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According to a report in The Telegraph Friday, the possibility emerged after it wasreported that journalists being investigated over alleged payments to public officials are being put under pressure to implicate senior executives at News International.
More than 20 journalists at News International’s tabloid The Sun have been arrested as part of the police’s Operation Elveden, the codename for the bribery investigation.
Some hacks have been apparently asked to identify bosses at News International who may have known about or condoned payments to public officials in return for information.
Operation Elveden was launched by the police in the wake of the phone-hacking scandal that engulfed News International.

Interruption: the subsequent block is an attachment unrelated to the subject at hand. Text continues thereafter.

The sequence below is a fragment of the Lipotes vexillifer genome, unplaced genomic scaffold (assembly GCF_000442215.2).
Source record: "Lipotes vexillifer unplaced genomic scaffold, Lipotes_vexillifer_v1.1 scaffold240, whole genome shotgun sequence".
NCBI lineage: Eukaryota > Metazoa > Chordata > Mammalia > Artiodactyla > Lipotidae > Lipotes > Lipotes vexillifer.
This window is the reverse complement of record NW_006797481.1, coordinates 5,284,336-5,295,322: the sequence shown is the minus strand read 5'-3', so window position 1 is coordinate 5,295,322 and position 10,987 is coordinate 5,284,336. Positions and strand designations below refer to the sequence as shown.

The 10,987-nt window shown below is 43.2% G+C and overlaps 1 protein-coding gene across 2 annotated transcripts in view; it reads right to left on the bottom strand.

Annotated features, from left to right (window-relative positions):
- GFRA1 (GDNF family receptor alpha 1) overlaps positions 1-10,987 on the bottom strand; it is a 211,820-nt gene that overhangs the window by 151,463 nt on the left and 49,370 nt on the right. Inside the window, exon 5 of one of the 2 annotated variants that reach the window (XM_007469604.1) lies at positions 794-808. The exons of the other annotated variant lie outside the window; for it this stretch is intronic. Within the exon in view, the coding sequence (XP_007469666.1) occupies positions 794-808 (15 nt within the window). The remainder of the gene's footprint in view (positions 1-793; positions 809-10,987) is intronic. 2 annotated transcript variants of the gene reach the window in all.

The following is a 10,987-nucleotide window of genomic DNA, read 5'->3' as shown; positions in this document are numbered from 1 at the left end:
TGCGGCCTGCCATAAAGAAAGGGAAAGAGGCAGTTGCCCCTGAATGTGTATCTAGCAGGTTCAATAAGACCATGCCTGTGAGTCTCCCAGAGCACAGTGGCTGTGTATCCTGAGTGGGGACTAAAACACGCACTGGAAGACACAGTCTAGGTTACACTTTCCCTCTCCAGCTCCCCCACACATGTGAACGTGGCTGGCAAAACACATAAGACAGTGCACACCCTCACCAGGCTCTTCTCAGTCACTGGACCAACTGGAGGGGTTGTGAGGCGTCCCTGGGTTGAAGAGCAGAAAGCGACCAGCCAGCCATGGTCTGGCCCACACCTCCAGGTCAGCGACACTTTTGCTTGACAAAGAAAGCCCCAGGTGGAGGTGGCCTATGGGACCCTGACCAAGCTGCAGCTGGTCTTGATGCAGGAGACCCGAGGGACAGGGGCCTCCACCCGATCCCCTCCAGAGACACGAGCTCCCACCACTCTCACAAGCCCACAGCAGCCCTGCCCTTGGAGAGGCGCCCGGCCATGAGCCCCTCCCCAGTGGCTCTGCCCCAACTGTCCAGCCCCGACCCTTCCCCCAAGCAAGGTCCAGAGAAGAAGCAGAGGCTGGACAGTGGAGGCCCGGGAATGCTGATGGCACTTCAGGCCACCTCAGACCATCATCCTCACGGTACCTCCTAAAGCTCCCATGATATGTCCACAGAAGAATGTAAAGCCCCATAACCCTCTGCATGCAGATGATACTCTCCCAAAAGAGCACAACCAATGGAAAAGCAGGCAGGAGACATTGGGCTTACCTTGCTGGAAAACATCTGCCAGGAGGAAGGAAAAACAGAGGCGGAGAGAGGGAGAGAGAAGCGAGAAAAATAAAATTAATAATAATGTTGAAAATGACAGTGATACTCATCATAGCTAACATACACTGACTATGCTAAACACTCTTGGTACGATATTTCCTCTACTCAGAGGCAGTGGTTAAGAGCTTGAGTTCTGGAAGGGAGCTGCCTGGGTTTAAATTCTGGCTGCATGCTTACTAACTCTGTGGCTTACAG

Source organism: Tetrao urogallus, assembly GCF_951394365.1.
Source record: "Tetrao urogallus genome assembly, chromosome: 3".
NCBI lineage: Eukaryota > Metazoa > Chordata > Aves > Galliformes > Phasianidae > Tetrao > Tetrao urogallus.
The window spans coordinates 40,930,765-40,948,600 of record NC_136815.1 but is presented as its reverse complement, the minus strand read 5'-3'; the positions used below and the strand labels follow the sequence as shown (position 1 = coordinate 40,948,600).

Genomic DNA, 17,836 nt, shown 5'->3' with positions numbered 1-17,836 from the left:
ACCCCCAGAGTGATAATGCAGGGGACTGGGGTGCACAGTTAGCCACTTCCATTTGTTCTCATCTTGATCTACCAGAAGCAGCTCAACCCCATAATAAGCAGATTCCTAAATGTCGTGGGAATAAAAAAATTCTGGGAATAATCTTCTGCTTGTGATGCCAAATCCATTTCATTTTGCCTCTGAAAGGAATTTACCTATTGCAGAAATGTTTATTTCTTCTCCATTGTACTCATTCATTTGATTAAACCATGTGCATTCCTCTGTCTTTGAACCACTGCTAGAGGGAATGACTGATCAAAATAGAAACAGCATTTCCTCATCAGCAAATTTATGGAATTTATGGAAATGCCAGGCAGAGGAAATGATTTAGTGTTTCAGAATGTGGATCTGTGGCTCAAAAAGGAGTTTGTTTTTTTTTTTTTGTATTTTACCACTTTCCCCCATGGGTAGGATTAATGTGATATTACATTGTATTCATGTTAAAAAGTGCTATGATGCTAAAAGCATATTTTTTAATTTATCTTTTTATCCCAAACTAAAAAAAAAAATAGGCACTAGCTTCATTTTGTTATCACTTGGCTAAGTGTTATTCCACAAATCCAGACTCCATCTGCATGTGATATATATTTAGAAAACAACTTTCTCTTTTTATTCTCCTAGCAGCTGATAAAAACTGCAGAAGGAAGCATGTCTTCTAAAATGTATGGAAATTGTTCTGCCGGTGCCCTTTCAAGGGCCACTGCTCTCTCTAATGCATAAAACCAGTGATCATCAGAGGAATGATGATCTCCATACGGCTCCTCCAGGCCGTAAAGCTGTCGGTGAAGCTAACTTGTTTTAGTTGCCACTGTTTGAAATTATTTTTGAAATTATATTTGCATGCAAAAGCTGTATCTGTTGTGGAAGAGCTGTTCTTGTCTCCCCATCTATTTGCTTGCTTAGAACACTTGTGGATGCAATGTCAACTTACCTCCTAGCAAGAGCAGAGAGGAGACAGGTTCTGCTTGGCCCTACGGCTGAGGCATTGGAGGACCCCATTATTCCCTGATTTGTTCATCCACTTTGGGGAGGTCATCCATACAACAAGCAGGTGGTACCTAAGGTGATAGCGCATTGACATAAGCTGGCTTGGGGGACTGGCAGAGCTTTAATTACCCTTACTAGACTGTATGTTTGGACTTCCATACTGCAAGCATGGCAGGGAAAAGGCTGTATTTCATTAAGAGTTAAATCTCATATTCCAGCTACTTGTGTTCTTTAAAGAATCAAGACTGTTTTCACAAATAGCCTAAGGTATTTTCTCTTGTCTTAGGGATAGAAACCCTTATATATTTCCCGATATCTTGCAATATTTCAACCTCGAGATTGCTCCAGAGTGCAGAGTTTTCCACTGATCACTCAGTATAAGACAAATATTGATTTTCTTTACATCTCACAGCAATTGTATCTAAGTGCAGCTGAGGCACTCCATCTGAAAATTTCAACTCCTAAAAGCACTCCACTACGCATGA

According to The Telegraph, one of the journalists is said to believe that police are looking for evidence that could implicate News International at a corporate level in the alleged corruption.
The 1906 Prevention of Corruption Act allows charges to be brought at a corporate level.
For the law to be brought into play it would require that a “controlling mind,” likely to be board member, was aware of the illegality.
Charges could also be brought under the 2010 Bribery Act, but this is unlikely to be used against News International, as the relatively new law can only be applied to illegal acts committed after July 2011.
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